Six Ways Dems Reward Special Interests in Socialist Spending Bill

The Democrats’ $1.75 trillion tax and spending bill is filled with special interest giveaways to trial lawyers, union bosses, wealthy blue-state taxpayers and even reporters.
Aside from being a blatant giveaway to favored political interests, this is an effort for the Left to utilize the tax code for social engineering and to push woke policies. Here are six ways Democrats are using the tax code to reward special interests:
1. Giveaways to the News Media 
The bill provides a $1.6 billion tax giveaway to media companies of all sizes.

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COP OUT 26

Emma CookEmma Cook is an editorial cartoonist for The Dominion Post in Aotearoa New Zealand. Her work is published widely throughout Aotearoa for Stuff Ltd. (https://i.stuff.co.nz/opinion/109548012/emma-cook-cartoons) and their subsidiary newspapers.”
Rob RogersRob Rogers is an award-winning, nationally syndicated editorial cartoonist, lately of the Pittsburgh Post-Gazette, where he was fired for mocking Donald Trump.
Matt WuerkerMatt Wuerker is the staff cartoonist for Politico.

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“Activism” Isn’t a Coherent Ideology

When CBS announced The Activist, many lambasted the depraved concept: a game show where contestants compete in “media stunts, digital campaigns and community events aimed at garnering the attention of the world’s most powerful decision-makers,” such as celebrity judge Usher. Stung by backlash, CBS reformatted to minimize the competitive element. What remains, though, is its vision of “activism” as a career path and personal brand, whose purpose is to become famous enough to convince powerful people to agree with you.
We can’t blame CBS too much.

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How the media covers up for the Pentagon’s highway robbery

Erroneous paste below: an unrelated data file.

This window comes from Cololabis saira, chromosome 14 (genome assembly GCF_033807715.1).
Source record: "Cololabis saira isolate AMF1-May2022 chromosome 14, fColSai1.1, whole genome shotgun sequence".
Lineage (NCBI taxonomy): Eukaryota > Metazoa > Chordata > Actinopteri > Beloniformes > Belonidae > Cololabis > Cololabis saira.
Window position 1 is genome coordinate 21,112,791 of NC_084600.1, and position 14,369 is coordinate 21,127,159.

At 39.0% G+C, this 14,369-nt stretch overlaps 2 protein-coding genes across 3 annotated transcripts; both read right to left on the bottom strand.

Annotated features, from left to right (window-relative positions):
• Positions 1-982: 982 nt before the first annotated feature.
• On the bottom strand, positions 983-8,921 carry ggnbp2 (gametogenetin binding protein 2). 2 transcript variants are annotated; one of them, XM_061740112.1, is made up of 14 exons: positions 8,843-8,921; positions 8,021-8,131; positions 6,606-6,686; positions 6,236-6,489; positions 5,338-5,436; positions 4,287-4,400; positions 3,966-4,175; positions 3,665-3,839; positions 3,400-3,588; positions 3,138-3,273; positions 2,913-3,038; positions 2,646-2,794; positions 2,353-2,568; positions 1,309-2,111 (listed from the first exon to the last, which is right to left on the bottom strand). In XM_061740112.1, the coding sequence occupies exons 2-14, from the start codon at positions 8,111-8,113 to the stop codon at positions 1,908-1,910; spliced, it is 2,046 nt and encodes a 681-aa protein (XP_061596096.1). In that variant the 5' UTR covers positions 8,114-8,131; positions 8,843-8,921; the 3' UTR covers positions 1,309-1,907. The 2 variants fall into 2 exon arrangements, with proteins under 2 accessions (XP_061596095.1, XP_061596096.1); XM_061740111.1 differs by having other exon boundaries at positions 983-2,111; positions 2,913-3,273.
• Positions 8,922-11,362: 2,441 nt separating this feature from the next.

Secretary of Defense Lloyd J. Austin III briefs the press from the Pentagon Briefing Room in Washington, D.C. on February 19, 2021, Wikimedia Commons

Intense debate over the Build Back Better (BBB) legislation has triggered stern lectures by fiscal conservatives about government spending. The legislation, which hangs in the political balance between progressive lawmakers and conservative Democrats like Senators Kyrsten Sinema and Joe Manchin, costs $1.75 trillion over 10 years in its present form, which is equivalent to $175 billion per year.

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When Denver Lost Its Mind Over Youth Crime

Sharletta Evans lost her three-year-old son in a hail of bullets one torturous December evening in 1995. The Colorado mother had pulled her car up in front of a northeast Denver house, intending to dash inside to pick up her niece’s baby girl, to bring her out of harm’s way. Gunfire on the street the night before had frightened everyone in the house.
On this night, a small, white car carrying three teenagers cruised to a stop in front of the house in Park Hill, on a block scarred by violence since the mid-1980s.

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Harvey Milk destroyed PFC Oliver ‘Billy’ Sipple, the hero who saved a president

OPINION:
The U.S. Navy recently named USNS Harvey Milk after the ‘70s gay rights activist. Amid the current fetish of erasing heroes for blotches on their records, it begs the question: If we judge Washingtons and Jeffersons by their worst moments, why don’t we judge Mr. Milk by his?
He destroyed the hero who saved a U.S. president.
You may not know the name of left-wing radical Sara Jane Moore, but it would live in infamy alongside Booth, Guiteau, Czolgosz and Oswald if not for the quick reflexes of PFC Oliver “Billy” Sipple.

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Is It Defamatory to Falsely Call Someone a Racist, White Supremacist, Socialist, or Communist?

A lot of derogatory, even unfairly derogatory, criticism is treated as pure opinion, and thus not legally actionable. For instance, claiming that someone’s appearance in some video (especially one that you link to) reflects a “smirk” (rather than a pained smile) and stems from racism, is likely to be seen as an opinion: A reasonable reader would understand it as the poster’s subjective judgment about the video subject’s motivations, and thus as speculation rather than an assertion about provable fact.

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Is It Defamatory to Falsely Call Someone a Racist, White Supremacist, Socialist, or Communist?

A lot of derogatory, even unfairly derogatory, criticism is treated as pure opinion, and thus not legally actionable. For instance, claiming that someone’s appearance in some video (especially one that you link to) reflects a “smirk” (rather than a pained smile) and stems from racism, is likely to be seen as an opinion: A reasonable reader would understand it as the poster’s subjective judgment about the video subject’s motivations, and thus as speculation rather than an assertion about provable fact.

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